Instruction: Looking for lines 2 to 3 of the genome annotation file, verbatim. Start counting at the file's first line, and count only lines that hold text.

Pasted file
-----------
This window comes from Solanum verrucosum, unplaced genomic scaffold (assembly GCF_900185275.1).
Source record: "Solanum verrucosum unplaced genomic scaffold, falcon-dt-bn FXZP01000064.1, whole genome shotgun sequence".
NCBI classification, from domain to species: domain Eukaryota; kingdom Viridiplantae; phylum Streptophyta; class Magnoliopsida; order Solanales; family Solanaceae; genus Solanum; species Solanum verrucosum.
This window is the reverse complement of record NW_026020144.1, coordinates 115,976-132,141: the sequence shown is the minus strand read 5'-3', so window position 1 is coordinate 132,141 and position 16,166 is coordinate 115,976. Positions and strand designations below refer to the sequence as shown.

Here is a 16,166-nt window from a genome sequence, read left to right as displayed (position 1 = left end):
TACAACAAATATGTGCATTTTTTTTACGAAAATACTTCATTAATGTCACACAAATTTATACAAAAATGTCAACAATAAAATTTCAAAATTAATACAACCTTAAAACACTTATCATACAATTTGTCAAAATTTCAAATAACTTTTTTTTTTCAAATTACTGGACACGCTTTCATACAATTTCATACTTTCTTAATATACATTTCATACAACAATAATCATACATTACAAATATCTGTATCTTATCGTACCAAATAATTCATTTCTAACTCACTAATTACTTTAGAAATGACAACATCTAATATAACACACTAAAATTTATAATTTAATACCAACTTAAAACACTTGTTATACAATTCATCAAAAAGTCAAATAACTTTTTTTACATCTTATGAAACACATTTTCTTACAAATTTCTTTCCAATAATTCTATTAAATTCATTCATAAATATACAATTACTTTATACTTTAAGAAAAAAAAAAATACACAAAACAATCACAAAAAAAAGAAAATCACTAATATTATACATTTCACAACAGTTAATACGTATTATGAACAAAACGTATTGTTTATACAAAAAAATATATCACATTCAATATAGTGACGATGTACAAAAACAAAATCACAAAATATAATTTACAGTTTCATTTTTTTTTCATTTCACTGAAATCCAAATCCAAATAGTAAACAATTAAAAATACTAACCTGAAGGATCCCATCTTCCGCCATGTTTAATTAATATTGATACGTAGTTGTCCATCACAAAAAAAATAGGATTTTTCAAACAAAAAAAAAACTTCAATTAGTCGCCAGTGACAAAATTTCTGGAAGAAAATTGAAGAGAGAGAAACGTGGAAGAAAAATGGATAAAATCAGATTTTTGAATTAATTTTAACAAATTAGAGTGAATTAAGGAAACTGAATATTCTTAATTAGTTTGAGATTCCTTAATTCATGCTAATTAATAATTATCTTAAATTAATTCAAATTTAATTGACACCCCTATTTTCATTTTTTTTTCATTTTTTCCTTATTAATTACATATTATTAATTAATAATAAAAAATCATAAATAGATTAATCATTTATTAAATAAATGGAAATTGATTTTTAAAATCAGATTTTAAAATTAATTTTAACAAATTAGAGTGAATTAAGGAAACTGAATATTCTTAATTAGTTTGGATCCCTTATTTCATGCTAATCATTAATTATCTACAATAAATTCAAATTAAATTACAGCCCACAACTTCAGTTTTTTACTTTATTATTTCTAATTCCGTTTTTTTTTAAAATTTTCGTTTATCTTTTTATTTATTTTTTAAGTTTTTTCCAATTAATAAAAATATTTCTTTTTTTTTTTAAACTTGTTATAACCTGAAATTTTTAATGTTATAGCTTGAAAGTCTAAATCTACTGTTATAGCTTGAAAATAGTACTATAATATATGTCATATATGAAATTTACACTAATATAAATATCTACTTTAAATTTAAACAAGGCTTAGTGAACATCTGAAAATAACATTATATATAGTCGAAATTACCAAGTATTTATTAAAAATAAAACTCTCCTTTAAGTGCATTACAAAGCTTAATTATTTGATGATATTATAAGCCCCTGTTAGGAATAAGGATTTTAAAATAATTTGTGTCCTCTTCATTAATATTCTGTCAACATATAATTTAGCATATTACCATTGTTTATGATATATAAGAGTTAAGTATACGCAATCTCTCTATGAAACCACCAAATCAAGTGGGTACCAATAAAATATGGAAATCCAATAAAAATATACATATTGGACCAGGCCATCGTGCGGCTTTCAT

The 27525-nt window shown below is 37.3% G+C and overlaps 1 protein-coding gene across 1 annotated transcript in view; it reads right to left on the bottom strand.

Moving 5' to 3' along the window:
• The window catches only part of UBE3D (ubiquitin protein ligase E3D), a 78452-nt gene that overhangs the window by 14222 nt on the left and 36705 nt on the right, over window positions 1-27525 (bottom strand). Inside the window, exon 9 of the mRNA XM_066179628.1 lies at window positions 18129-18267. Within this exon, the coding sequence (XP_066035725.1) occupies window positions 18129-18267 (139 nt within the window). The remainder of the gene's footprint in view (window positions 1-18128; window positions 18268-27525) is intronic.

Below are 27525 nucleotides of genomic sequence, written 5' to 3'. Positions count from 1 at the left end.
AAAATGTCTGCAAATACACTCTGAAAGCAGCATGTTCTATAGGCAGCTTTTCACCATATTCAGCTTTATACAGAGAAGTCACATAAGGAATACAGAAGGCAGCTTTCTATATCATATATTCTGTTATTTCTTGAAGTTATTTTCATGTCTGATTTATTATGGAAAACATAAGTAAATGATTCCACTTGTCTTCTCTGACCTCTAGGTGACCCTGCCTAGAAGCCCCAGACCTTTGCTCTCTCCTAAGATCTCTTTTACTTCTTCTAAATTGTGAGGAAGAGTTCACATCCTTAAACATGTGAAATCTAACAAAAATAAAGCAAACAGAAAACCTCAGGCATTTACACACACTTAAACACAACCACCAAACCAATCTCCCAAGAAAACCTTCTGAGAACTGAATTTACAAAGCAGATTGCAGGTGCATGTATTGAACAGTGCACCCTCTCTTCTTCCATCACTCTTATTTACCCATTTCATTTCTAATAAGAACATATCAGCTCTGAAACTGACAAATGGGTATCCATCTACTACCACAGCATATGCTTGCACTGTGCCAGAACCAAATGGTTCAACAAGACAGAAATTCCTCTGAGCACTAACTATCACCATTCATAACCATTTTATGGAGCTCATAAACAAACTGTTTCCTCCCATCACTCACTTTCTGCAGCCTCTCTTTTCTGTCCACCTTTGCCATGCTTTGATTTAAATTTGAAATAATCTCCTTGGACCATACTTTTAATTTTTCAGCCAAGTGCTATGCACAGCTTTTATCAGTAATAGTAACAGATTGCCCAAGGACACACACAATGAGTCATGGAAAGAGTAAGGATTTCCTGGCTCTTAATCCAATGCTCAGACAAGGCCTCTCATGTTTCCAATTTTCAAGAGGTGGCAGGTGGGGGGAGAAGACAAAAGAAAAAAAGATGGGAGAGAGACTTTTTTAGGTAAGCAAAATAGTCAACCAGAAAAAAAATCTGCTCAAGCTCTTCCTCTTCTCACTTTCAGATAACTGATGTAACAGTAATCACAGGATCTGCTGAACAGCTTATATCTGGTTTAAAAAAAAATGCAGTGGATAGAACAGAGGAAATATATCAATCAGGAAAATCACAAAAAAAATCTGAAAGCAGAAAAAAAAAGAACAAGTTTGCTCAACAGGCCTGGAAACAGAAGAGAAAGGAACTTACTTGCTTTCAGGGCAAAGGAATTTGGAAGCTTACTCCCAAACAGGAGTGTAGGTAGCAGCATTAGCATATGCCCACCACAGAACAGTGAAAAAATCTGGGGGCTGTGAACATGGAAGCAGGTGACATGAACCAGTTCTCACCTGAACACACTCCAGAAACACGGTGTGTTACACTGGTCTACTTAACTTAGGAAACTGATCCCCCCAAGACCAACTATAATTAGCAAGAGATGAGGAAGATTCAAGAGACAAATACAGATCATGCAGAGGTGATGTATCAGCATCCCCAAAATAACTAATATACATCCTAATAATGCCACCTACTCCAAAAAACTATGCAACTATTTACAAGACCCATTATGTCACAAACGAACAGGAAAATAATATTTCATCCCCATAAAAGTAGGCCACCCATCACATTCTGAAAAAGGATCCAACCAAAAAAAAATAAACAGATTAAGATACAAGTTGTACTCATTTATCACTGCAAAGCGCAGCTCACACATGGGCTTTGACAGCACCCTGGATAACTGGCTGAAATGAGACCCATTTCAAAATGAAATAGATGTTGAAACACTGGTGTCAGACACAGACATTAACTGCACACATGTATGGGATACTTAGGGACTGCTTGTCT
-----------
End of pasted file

Source record: "Solanum verrucosum unplaced genomic scaffold, falcon-dt-bn FXZP01000064.1, whole genome shotgun sequence".
NCBI classification, from domain to species: domain Eukaryota; kingdom Viridiplantae; phylum Streptophyta; class Magnoliopsida; order Solanales; family Solanaceae; genus Solanum; species Solanum verrucosum.